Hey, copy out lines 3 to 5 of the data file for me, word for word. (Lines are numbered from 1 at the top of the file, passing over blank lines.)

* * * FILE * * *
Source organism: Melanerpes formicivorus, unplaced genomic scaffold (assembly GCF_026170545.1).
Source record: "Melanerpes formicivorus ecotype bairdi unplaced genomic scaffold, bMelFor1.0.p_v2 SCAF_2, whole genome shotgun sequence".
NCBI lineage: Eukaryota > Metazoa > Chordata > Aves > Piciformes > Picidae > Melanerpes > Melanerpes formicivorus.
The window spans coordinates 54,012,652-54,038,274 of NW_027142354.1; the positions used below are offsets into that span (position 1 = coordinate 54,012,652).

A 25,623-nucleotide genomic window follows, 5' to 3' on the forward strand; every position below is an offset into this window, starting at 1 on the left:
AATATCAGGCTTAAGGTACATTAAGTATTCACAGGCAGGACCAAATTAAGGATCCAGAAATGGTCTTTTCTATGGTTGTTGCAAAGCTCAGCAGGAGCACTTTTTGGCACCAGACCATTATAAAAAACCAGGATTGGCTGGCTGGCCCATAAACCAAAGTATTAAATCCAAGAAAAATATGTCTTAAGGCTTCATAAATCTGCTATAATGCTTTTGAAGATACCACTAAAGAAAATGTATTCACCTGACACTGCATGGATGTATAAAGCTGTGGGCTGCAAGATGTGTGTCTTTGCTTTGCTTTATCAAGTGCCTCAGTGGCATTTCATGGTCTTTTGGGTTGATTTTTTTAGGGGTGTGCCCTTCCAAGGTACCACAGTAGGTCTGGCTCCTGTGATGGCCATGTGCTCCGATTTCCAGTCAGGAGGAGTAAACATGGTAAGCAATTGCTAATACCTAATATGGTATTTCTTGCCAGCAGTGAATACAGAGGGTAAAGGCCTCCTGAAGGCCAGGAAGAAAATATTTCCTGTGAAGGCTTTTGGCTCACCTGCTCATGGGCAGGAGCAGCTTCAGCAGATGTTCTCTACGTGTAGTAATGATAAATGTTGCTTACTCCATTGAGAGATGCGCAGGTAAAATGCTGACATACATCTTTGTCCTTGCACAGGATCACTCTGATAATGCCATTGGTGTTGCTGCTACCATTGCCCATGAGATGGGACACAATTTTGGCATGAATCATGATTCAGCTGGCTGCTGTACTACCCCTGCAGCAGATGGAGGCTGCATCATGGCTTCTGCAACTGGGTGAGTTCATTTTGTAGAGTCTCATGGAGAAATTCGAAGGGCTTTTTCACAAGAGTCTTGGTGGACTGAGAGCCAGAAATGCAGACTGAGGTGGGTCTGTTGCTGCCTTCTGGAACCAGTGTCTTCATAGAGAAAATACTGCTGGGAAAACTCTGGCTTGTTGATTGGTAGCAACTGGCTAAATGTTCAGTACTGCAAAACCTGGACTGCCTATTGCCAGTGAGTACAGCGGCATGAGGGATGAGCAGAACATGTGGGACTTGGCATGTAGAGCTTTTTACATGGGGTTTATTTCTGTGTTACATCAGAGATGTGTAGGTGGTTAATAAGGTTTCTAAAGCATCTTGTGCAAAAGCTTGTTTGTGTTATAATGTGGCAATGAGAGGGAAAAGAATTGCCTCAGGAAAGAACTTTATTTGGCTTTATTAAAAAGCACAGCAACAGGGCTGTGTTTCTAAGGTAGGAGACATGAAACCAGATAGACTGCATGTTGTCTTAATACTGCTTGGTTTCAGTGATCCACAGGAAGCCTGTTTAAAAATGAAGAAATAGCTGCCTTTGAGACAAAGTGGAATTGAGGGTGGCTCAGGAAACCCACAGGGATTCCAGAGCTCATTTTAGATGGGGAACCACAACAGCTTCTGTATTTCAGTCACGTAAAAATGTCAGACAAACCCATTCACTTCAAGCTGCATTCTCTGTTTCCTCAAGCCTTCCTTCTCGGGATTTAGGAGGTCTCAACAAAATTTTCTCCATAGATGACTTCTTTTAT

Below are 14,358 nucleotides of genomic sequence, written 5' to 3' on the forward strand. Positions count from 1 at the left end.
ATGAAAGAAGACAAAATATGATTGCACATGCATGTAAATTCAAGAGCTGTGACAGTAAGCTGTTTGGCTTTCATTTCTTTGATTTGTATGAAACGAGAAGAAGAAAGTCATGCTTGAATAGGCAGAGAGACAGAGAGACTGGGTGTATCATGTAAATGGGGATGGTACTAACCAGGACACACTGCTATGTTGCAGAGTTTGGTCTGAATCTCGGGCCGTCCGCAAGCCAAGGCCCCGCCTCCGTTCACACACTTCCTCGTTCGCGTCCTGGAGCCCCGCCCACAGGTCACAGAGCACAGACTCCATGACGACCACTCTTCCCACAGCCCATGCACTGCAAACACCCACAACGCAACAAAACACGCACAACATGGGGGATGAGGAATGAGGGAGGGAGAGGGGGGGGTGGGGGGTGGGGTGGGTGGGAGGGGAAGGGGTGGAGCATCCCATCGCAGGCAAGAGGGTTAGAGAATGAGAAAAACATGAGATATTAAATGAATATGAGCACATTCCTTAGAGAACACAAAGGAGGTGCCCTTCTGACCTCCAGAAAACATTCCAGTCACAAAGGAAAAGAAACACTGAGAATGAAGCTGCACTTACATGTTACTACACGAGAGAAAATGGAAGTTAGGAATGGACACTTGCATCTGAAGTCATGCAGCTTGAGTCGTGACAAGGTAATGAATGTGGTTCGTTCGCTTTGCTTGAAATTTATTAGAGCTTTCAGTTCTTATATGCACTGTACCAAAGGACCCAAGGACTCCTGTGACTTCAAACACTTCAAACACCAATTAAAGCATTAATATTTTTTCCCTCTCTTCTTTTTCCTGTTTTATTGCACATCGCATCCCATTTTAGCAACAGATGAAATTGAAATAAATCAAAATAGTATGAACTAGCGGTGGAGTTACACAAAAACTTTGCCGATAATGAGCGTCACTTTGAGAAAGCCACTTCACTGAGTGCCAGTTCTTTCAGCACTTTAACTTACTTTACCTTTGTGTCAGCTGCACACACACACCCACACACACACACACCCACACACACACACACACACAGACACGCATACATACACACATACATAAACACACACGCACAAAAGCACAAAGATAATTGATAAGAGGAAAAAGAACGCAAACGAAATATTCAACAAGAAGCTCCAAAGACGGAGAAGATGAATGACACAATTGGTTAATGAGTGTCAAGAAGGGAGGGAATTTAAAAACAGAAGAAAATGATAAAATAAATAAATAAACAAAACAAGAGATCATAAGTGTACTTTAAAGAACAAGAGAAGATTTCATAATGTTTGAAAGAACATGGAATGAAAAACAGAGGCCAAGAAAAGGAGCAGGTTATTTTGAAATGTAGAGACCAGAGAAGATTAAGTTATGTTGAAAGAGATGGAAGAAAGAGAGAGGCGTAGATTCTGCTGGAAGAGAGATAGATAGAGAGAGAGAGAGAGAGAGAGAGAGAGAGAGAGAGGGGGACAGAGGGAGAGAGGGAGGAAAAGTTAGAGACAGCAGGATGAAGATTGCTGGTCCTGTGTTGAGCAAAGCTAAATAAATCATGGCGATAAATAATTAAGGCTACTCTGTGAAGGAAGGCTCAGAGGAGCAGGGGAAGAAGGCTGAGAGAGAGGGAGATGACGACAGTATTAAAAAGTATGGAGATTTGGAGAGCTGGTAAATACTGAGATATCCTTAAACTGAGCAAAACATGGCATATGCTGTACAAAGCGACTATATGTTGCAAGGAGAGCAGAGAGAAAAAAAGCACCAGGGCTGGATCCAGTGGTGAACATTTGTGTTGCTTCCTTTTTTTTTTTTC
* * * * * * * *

NCBI lineage: Eukaryota > Metazoa > Chordata > Aves > Piciformes > Picidae > Melanerpes > Melanerpes formicivorus.
The window spans coordinates 54,012,652-54,038,274 of NW_027142354.1; the positions used below are offsets into that span (position 1 = coordinate 54,012,652).

A 25,623-nucleotide genomic window follows, 5' to 3' on the forward strand; every position below is an offset into this window, starting at 1 on the left: